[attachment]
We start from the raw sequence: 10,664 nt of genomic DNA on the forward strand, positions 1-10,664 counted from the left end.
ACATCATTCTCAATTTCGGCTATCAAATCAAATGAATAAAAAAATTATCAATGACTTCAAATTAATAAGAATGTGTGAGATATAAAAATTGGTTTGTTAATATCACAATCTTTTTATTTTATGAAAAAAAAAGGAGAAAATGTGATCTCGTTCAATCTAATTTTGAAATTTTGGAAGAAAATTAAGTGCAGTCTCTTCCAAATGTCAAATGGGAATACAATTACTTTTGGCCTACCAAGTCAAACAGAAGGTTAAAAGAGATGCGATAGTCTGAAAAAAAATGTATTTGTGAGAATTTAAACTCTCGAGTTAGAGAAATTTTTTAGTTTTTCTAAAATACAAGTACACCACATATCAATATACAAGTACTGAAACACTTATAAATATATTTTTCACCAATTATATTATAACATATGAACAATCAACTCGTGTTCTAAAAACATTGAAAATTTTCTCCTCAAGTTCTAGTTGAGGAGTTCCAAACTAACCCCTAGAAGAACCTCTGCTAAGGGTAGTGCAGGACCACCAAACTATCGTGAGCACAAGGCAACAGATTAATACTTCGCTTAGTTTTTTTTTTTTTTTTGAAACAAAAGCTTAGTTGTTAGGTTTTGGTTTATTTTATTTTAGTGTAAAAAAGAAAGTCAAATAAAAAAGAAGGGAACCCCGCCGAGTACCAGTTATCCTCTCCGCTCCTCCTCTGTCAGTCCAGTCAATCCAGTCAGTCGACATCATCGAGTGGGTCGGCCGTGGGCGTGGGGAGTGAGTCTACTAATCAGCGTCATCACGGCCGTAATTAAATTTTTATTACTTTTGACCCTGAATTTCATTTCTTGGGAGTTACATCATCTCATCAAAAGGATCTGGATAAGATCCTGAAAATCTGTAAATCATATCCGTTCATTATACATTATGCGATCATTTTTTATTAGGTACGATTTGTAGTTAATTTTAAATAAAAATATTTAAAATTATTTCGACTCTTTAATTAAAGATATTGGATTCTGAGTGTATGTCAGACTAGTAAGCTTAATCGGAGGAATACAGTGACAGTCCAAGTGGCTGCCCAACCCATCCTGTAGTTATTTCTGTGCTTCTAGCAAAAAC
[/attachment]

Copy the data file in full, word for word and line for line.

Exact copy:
We start from the raw sequence: 10,664 nt of genomic DNA on the forward strand, positions 1-10,664 counted from the left end.
ACATCATTCTCAATTTCGGCTATCAAATCAAATGAATAAAAAAATTATCAATGACTTCAAATTAATAAGAATGTGTGAGATATAAAAATTGGTTTGTTAATATCACAATCTTTTTATTTTATGAAAAAAAAAGGAGAAAATGTGATCTCGTTCAATCTAATTTTGAAATTTTGGAAGAAAATTAAGTGCAGTCTCTTCCAAATGTCAAATGGGAATACAATTACTTTTGGCCTACCAAGTCAAACAGAAGGTTAAAAGAGATGCGATAGTCTGAAAAAAAATGTATTTGTGAGAATTTAAACTCTCGAGTTAGAGAAATTTTTTAGTTTTTCTAAAATACAAGTACACCACATATCAATATACAAGTACTGAAACACTTATAAATATATTTTTCACCAATTATATTATAACATATGAACAATCAACTCGTGTTCTAAAAACATTGAAAATTTTCTCCTCAAGTTCTAGTTGAGGAGTTCCAAACTAACCCCTAGAAGAACCTCTGCTAAGGGTAGTGCAGGACCACCAAACTATCGTGAGCACAAGGCAACAGATTAATACTTCGCTTAGTTTTTTTTTTTTTTTTGAAACAAAAGCTTAGTTGTTAGGTTTTGGTTTATTTTATTTTAGTGTAAAAAAGAAAGTCAAATAAAAAAGAAGGGAACCCCGCCGAGTACCAGTTATCCTCTCCGCTCCTCCTCTGTCAGTCCAGTCAATCCAGTCAGTCGACATCATCGAGTGGGTCGGCCGTGGGCGTGGGGAGTGAGTCTACTAATCAGCGTCATCACGGCCGTAATTAAATTTTTATTACTTTTGACCCTGAATTTCATTTCTTGGGAGTTACATCATCTCATCAAAAGGATCTGGATAAGATCCTGAAAATCTGTAAATCATATCCGTTCATTATACATTATGCGATCATTTTTTATTAGGTACGATTTGTAGTTAATTTTAAATAAAAATATTTAAAATTATTTCGACTCTTTAATTAAAGATATTGGATTCTGAGTGTATGTCAGACTAGTAAGCTTAATCGGAGGAATACAGTGACAGTCCAAGTGGCTGCCCAACCCATCCTGTAGTTATTTCTGTGCTTCTAGCAAAAAC